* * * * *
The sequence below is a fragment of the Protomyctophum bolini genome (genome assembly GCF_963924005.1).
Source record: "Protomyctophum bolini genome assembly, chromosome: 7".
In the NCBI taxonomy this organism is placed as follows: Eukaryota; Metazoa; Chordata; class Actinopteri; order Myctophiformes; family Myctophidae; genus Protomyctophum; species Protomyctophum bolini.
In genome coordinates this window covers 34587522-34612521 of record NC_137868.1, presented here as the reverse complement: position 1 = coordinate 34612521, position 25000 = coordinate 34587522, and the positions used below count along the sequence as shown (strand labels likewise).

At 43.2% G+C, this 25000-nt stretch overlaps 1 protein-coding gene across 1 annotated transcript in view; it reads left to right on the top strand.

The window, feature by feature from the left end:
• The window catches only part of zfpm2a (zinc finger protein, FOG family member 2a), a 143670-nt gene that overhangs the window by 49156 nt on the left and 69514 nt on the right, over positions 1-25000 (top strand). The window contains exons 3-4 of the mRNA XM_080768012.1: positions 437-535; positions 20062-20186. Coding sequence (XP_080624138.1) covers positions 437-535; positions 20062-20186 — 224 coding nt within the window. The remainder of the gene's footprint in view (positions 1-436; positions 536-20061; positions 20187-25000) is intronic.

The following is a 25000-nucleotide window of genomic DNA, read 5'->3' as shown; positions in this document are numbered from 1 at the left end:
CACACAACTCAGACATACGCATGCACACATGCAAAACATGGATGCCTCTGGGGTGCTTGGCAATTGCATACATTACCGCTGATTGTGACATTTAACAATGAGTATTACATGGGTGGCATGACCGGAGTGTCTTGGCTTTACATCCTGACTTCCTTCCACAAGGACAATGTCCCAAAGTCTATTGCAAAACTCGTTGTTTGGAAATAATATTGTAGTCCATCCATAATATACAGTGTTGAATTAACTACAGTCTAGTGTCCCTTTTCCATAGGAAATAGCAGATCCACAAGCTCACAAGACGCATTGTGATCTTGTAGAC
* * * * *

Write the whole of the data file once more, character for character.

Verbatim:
The sequence below is a fragment of the Protomyctophum bolini genome (genome assembly GCF_963924005.1).
Source record: "Protomyctophum bolini genome assembly, chromosome: 7".
In the NCBI taxonomy this organism is placed as follows: Eukaryota; Metazoa; Chordata; class Actinopteri; order Myctophiformes; family Myctophidae; genus Protomyctophum; species Protomyctophum bolini.
In genome coordinates this window covers 34587522-34612521 of record NC_137868.1, presented here as the reverse complement: position 1 = coordinate 34612521, position 25000 = coordinate 34587522, and the positions used below count along the sequence as shown (strand labels likewise).

At 43.2% G+C, this 25000-nt stretch overlaps 1 protein-coding gene across 1 annotated transcript in view; it reads left to right on the top strand.

The window, feature by feature from the left end:
• The window catches only part of zfpm2a (zinc finger protein, FOG family member 2a), a 143670-nt gene that overhangs the window by 49156 nt on the left and 69514 nt on the right, over positions 1-25000 (top strand). The window contains exons 3-4 of the mRNA XM_080768012.1: positions 437-535; positions 20062-20186. Coding sequence (XP_080624138.1) covers positions 437-535; positions 20062-20186 — 224 coding nt within the window. The remainder of the gene's footprint in view (positions 1-436; positions 536-20061; positions 20187-25000) is intronic.

The following is a 25000-nucleotide window of genomic DNA, read 5'->3' as shown; positions in this document are numbered from 1 at the left end:
CACACAACTCAGACATACGCATGCACACATGCAAAACATGGATGCCTCTGGGGTGCTTGGCAATTGCATACATTACCGCTGATTGTGACATTTAACAATGAGTATTACATGGGTGGCATGACCGGAGTGTCTTGGCTTTACATCCTGACTTCCTTCCACAAGGACAATGTCCCAAAGTCTATTGCAAAACTCGTTGTTTGGAAATAATATTGTAGTCCATCCATAATATACAGTGTTGAATTAACTACAGTCTAGTGTCCCTTTTCCATAGGAAATAGCAGATCCACAAGCTCACAAGACGCATTGTGATCTTGTAGAC